Asim Masih, a Christian sanitary worker has been in work of keeping streets of Hayatabad clean for past two decades.

Even at the peak of pandemic, when entire country had come to grinding halt, Asim used to work from 8am till 2pm every day. On weekend, he used to work for overtime, but never paid the overtime for his work in pandemic.

“The sanity workers were on work even during the pandemic,” Asim said. But as the pandemic started to gain more and more momentum, people like Asim were started to face its crunch.

At one point, it had nearly become impossible for him to pay his bill in his meager salary of Rs 20,000 per month. However, luckily Asim, managed to secure some aid from government and NGOs.

Though the pandemic has disrupted communities all over the world; however, the weak and marginalized like religious and ethnic minorities have suffered the worse blows.

In Khyber Pakhtunkhwa minorities including Christians, Hindus and Sikhs have greatly suffered due to the pandemic. However, many of the Christian, a large number of them works as ill-paid sanitary workers have greatly suffered as compared to others.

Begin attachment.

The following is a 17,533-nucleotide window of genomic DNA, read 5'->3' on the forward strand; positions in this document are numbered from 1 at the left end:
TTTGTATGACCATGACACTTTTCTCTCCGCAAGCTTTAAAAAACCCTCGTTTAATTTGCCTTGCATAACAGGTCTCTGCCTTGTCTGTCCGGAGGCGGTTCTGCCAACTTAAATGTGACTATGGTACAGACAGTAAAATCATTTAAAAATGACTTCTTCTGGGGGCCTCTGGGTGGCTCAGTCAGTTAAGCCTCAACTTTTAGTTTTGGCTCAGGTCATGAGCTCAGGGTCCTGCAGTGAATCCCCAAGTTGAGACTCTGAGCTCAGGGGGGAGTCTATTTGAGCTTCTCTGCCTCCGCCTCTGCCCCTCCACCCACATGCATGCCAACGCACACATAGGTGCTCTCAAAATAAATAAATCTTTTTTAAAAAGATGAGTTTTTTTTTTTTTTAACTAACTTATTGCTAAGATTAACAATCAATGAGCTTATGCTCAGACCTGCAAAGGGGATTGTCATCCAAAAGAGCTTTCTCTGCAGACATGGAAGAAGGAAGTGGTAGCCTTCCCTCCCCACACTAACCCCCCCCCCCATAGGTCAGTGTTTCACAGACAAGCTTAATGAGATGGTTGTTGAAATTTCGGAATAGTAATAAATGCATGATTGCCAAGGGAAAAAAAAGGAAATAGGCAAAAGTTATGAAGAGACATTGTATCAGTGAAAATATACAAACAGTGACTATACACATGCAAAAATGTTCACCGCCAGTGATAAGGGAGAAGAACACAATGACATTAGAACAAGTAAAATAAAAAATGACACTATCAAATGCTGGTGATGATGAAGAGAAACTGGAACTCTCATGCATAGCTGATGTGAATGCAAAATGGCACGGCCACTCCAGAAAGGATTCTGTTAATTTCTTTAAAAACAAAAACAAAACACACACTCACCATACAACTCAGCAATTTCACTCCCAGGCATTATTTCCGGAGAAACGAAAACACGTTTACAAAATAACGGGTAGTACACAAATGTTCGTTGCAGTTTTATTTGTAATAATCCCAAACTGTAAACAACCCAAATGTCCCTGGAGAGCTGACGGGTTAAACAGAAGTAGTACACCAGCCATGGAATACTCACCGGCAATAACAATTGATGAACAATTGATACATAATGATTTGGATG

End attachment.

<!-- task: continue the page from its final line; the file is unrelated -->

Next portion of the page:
Najma Masih, a female Christian sanitary worker that they are discriminated against. He said that whenever there is something like a pandemic, they are made to work for longer hours.

She said that during the pandemic, Peshawar Development Authority (PDA) provided them with shoes, but did not extend any other help.

Besides minority workers, health workers also suffered the blows of the pandemic. Ramsha Javed, a nurse at the Hayatabad Medical Complex also contracted Covid. Ramsha told TNN that besides trying to spread awareness regarding Covid-19 among general public, she was also sharing her personal experience of the illness with people.

Besides economic crunch felt by majority in pandemic, some also faced food shortages. In this situation, youths came forward and collected donations and provided these people with food rations.

Homi Singh, a Sikh activist from Swat district said that during the pandemic, many a minority families even had nothing to eat.

Mr Singh said that earlier he tried to help the needy with his own money. Though soon he realized that it was not something one can do on his own. So he solicited help from other well-off Sikhs for donations. Besides poor members of Sikh community, Mr Singh also helped poor Muslims with food rations and other necessities during pandemic.

He said that they helped the humanity in the pandemic, which was suffering economically due to the pandemic.

Mr Singh said that family members of Covid-19 patients often faced problems as other people shunned them due to daises stigma. He said at times some patients families had no money to treat to them, so he solicited help from Sikh community members in medicine business to help such people.

“This led to saving several precious lives,” Mr Singh said.

Khadim Afridi, Sapna Naeem and Naveed Shahzad contributed reporting.

 

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